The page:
Bullets and Beaches Prevail Once Again

This article was originally published here on Hawaii Reporter. By Stephen Zierak Results of the 2012 elections for state legislature ensure that Hawaii’s economy will continue to over-rely on military facilities and the tourist trade.  While the pressing need to diversify our economy continues to enjoy lip service, our electorate continues to send the same old same old to the House and Senate.  Incumbents won almost all of their contests, and Hawaii remains a one-party state as the moribund Republican Party only managed to hold its one Senate seat and actually lost one of its eight seats in the House.  With a similar cast of characters, we can expect continued fiscal irresponsibility—and the resulting lack of new industry interest in Hawaii. The November issue of Site Selection Magazine ranks state business climates based on opinions of site selectors (50% weight), demonstrated success in attracting capital investment (30% weight), and the Location Matters publication by the Tax Foundation and KPMG Consulting (20% weight).  How doesHawaiistack up as a business magnet?  (Hint:  It didn’t make the list of the best 25 states.) Site selectors are interested in state and local taxes (high in Hawaii), transportation infrastructure (Hawaiian remote location and Jones Act costs), utility infrastructure (expensive and limited here), land/building prices and supply (high and low), ease of permitting/regulatory procedures (discouraging here), existing work force skills (poor educational system), local/state economic development strategies (what are those?), and incentives. Tax Foundation/KPMG measures the total effective tax rate (TETR) for businesses in each state.  Last February, Location Matters rated Hawaii the worst state in the union.  The low property tax burden here is...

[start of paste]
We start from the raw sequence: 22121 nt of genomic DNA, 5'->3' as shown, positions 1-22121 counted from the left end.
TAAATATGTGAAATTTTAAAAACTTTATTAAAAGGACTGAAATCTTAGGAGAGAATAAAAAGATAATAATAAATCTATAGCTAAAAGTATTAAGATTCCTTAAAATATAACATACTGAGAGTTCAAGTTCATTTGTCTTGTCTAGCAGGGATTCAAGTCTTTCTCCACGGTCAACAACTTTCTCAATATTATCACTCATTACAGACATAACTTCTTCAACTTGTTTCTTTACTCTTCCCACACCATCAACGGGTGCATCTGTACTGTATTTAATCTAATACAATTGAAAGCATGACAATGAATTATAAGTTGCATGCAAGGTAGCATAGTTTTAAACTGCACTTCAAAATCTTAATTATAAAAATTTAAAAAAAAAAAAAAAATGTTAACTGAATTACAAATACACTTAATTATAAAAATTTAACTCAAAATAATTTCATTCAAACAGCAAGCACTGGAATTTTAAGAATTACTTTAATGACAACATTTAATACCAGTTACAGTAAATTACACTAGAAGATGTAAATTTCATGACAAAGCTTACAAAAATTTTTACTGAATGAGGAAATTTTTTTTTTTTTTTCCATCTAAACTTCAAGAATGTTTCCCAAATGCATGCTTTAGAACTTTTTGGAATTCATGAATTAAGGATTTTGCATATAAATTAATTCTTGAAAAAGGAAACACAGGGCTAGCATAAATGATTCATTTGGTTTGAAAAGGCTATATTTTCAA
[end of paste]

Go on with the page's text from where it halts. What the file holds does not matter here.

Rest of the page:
Grassroot Perspective: The One You Love, Solar Tax Credits and Ron Paul says America is off the cliff

A weekly liberty briefing and news guide to keep you informed and prepared on what’s UP to more freedom or DOWN to bigger, more intrusive government. Quote of the Week: “A free market grants no authority or privileges to labor unions or business. All contracts between workers and businesses must be mutually agreeable and without government mandates. No one is forced to work, no one is prevented from quitting, and the wages are to be set by mutual agreement. All workers are free to organize and collectively negotiate with employees. Employees have a right to participate or not. Government workers have no power to force obscene wages on the taxpayers and should not be given a contractual right to strike and hold the taxpayers hostage.” – Rep. Ron Paul Local News Election 2012 Is Over, What’s Next? Once again, another election is finally over here in Hawaii and across America. So much time, emotion and money often hangs on these races, and more often than not our future leaders are determined by capricious voting and sometimes sheer luck. But just as the 1980s Glenn Frey song goes, “someone’s gonna cry when they know they’ve lost you, someone’s gonna thank the stars above.” Some are overjoyed, others are angry at the results from this week’s election, but what does it mean for you and me? ANALYSIS: Personality politics aside, both Hawaii and the United States at large are in deep fiscal trouble. The Federal government is pushing close to $17 trillion dollars in debt and in spite of talk of “cutting spending” new mandates both in Washington and here in Hawaii will...